As others have said, SIP does not transfer audio or video. Although in theory, you can send data over any transport, including ATM, analog lines, a DS0, etc, in the real world, RTP is the most common. RTP (Real Time Protocol) and RTCP (Real Time Control Protocol) or SRTP (Secure RTP) usually carry the audio and video.
As far as codecs go, you will be limited by what your server supports. Here are a few common codecs and some pros and cons of each.
G.711 - Toll quality (ie good as a good analog phone line, or even a bit better). "Universal" in that virtually every device supports G.711. Takes a lot of bandwidth, it doesn't really compress data (G.711 is a "compander"). The baseline G.711 is pretty bare-bones (its really a couple of look up tables). Appendix I adds packet loss concealment (PLC) and Appendix II adds silence suppression and comfort noise generation.
GSM - used on cellphones, sounds ok, good PLC, good compression
G.729A - widely used, near toll quality, good compression (8Kbps)
G.723.1 - widely used, almost as good as G.729, better compression (4-5Kbps)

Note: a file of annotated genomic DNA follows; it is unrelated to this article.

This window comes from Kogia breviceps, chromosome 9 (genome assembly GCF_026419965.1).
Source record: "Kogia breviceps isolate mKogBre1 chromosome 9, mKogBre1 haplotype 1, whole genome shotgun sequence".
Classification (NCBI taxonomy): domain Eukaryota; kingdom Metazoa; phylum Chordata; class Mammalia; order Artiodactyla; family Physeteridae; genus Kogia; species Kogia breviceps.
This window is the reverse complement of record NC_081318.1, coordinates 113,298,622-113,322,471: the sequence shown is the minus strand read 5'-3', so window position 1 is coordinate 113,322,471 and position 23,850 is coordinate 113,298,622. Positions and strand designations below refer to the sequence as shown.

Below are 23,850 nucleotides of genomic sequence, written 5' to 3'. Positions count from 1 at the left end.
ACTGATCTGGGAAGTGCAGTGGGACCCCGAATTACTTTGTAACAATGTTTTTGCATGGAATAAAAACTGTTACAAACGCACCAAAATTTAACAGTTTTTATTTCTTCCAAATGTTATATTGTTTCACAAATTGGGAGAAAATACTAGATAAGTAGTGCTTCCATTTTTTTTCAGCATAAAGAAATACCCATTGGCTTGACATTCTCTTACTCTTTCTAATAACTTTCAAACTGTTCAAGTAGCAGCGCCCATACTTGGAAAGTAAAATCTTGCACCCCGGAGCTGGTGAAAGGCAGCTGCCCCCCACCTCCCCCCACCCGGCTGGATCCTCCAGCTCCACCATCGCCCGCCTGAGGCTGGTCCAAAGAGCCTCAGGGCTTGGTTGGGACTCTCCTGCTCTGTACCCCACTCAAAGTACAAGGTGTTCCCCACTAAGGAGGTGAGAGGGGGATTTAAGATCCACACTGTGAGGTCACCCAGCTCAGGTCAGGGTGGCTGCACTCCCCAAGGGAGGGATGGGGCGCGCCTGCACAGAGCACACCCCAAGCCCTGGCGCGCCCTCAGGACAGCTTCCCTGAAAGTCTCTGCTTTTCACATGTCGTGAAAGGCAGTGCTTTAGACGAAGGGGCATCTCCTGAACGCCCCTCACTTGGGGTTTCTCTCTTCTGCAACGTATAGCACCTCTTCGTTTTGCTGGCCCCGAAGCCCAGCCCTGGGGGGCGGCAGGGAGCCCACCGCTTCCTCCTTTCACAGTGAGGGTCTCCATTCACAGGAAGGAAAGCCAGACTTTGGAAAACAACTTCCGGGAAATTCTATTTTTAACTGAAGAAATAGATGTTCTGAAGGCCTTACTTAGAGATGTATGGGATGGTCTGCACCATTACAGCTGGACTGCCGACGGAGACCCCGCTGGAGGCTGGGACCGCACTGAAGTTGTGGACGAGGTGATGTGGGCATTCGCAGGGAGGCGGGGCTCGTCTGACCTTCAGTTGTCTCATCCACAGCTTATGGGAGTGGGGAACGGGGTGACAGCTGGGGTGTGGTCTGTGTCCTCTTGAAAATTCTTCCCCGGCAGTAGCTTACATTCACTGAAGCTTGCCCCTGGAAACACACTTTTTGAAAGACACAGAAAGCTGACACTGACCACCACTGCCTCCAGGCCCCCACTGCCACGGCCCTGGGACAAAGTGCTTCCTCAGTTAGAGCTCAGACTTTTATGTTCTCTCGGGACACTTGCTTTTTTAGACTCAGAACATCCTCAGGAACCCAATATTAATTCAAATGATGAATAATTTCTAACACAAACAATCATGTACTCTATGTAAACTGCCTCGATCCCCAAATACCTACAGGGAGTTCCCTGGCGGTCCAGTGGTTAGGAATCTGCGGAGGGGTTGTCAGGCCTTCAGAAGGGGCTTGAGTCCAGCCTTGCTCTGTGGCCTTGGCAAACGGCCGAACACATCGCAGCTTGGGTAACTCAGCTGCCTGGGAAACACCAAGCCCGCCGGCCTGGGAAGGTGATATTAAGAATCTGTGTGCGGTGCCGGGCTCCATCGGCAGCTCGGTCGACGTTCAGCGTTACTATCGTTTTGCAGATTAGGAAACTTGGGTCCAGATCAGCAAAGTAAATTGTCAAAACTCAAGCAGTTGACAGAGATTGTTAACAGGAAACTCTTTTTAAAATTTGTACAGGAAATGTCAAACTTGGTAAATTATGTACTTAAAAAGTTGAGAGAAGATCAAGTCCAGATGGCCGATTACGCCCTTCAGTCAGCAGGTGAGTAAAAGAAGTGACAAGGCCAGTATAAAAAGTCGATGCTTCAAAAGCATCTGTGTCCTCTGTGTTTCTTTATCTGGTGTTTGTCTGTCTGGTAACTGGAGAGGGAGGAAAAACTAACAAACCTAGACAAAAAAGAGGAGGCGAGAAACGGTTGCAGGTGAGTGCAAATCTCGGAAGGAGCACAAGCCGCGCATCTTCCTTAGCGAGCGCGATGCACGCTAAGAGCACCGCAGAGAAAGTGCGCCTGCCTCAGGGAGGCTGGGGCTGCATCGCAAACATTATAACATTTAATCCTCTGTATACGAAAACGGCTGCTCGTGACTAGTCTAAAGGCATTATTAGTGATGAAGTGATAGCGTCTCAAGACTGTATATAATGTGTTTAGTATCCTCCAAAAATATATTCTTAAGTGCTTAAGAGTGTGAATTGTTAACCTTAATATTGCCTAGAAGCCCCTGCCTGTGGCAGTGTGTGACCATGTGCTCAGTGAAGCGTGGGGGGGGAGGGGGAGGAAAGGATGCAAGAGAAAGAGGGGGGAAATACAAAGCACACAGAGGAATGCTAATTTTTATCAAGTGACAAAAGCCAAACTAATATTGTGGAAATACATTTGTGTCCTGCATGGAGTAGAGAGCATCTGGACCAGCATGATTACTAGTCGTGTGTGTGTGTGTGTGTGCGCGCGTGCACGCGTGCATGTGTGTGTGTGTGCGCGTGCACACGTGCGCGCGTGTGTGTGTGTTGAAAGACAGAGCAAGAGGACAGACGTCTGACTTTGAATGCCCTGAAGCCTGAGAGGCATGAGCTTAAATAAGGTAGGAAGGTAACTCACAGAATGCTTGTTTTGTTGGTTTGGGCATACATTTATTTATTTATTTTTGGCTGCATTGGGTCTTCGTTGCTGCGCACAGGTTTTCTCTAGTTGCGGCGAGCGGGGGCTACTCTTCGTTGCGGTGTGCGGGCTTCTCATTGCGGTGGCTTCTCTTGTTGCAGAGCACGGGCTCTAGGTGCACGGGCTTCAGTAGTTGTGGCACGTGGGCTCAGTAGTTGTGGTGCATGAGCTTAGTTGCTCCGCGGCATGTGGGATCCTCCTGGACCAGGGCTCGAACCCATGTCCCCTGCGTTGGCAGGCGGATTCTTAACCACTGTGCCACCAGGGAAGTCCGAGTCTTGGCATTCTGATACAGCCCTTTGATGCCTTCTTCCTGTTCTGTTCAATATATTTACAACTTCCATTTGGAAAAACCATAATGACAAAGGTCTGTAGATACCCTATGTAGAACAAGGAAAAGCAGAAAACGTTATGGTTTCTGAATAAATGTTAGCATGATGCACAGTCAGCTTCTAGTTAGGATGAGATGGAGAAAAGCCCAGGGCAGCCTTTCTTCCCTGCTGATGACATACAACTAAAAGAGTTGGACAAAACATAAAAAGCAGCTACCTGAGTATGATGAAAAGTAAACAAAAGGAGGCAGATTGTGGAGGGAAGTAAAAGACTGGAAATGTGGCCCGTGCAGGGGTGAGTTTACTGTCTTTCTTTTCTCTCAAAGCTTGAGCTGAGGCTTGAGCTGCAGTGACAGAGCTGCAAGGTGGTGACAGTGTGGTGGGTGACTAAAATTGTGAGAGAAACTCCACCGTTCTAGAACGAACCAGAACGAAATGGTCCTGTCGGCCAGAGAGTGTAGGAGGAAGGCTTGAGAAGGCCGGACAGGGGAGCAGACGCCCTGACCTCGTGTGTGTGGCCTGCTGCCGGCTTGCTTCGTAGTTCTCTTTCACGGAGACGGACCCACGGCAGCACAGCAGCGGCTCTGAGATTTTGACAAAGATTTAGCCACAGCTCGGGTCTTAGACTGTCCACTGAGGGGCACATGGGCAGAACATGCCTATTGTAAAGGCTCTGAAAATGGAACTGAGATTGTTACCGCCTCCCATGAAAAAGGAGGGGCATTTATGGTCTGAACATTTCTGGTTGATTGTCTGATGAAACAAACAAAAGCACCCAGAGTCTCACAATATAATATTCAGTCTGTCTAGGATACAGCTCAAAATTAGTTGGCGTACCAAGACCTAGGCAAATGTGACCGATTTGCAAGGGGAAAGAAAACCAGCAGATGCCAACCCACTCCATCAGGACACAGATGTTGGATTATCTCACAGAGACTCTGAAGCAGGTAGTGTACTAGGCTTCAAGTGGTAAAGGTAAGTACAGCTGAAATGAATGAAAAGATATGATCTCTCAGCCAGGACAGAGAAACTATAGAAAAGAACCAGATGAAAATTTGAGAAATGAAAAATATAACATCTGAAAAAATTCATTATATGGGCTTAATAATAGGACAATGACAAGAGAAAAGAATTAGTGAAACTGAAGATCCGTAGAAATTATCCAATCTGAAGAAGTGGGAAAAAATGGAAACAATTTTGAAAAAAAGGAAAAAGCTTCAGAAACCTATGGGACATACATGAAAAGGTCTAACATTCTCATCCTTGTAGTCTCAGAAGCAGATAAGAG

G.722 - sounds better than G.711, wideband (twice the audio bandwidth of G.711 or an analog call), same bandwidth used on the line as G.711
GIPS - various implemnetations exist, one is free. IIRC, uses about 13.5Kbps on the line, sound is not as good asG.723.1 (but this is a perceptual metric, YMMV) Takes a lot of processor.
All the codecs use some processor and other system resources, as a rule of thumb the more aggressive the codec (the smaller the bandwidth) the more processor used. Also, all of these particular codecs are lossy codecs--they lose some of the data. This means that there is compression, not that portions of the audio are dropped due to poor routing and poor line quality. Much like an MP3 is considered a LOSSY codec while FLAC is considered Lossless. If you're interested the following wikipedia article explains in further detail: http://en.wikipedia.org/wiki/Lossy_compression